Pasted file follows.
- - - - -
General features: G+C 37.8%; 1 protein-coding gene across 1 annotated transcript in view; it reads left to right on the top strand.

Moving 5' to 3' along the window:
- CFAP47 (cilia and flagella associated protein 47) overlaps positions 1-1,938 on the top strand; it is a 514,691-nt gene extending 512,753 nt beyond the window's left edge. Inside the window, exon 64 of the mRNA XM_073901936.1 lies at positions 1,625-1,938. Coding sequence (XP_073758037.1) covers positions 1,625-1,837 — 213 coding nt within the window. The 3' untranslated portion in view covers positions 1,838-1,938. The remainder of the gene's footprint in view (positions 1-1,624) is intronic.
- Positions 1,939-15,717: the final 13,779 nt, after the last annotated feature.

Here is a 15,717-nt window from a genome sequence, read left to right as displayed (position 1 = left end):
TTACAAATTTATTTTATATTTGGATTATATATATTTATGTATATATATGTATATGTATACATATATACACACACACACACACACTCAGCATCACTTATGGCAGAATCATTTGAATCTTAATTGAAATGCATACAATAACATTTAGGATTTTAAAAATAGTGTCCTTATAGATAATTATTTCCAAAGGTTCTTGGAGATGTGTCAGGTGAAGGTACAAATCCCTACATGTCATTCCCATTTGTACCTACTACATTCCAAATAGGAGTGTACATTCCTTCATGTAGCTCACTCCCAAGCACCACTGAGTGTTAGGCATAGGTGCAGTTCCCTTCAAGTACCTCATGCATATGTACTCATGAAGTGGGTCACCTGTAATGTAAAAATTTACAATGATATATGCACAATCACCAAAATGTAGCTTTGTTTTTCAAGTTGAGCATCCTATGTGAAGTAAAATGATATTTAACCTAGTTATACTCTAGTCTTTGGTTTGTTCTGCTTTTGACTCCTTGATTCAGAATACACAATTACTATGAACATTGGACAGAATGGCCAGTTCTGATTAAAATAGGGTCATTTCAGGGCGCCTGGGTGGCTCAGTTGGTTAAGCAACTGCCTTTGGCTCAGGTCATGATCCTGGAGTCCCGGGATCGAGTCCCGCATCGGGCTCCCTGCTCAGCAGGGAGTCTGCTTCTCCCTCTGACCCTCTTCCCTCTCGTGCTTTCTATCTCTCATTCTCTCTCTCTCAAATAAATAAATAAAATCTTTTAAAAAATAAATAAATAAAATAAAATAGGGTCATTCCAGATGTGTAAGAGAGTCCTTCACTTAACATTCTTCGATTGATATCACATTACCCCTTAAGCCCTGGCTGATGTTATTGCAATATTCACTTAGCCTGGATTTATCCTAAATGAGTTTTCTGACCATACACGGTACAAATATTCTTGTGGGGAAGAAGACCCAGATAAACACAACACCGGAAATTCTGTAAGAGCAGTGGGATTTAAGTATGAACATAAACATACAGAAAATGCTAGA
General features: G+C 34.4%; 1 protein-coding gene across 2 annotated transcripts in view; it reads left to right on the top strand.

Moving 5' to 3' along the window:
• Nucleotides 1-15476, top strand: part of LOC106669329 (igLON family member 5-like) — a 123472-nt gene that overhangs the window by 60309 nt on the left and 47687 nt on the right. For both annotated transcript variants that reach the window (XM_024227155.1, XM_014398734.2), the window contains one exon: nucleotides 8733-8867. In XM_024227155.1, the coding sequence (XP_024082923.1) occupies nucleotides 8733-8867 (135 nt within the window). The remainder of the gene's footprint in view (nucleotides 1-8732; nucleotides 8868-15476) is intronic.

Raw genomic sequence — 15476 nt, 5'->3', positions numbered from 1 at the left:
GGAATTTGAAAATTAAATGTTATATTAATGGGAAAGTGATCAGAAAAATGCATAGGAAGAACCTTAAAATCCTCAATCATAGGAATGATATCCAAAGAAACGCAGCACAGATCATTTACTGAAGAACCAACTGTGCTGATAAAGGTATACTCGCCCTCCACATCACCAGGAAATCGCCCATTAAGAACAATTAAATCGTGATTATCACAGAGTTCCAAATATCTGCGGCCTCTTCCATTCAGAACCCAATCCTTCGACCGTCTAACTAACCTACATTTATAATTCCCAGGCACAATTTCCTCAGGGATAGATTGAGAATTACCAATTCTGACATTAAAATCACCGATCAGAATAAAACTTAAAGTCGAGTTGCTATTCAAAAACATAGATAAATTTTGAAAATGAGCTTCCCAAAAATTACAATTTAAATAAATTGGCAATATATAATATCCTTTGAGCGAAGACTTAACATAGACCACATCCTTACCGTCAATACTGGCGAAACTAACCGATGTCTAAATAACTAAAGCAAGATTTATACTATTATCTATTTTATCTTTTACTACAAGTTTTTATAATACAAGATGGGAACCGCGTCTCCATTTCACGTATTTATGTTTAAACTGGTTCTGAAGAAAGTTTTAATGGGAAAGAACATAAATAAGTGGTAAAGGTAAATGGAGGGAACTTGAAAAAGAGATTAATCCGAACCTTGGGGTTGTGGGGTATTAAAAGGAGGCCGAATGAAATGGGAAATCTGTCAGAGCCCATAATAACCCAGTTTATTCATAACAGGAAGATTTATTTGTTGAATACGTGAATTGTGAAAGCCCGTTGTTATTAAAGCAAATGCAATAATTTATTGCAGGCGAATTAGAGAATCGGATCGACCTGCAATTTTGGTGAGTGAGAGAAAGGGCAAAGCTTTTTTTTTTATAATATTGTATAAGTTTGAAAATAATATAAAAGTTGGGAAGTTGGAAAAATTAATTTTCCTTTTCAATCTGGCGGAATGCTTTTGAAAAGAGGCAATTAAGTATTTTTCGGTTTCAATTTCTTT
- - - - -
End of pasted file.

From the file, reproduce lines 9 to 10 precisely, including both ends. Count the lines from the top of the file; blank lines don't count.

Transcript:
• Nucleotides 1-15476, top strand: part of LOC106669329 (igLON family member 5-like) — a 123472-nt gene that overhangs the window by 60309 nt on the left and 47687 nt on the right. For both annotated transcript variants that reach the window (XM_024227155.1, XM_014398734.2), the window contains one exon: nucleotides 8733-8867. In XM_024227155.1, the coding sequence (XP_024082923.1) occupies nucleotides 8733-8867 (135 nt within the window). The remainder of the gene's footprint in view (nucleotides 1-8732; nucleotides 8868-15476) is intronic.

Raw genomic sequence — 15476 nt, 5'->3', positions numbered from 1 at the left: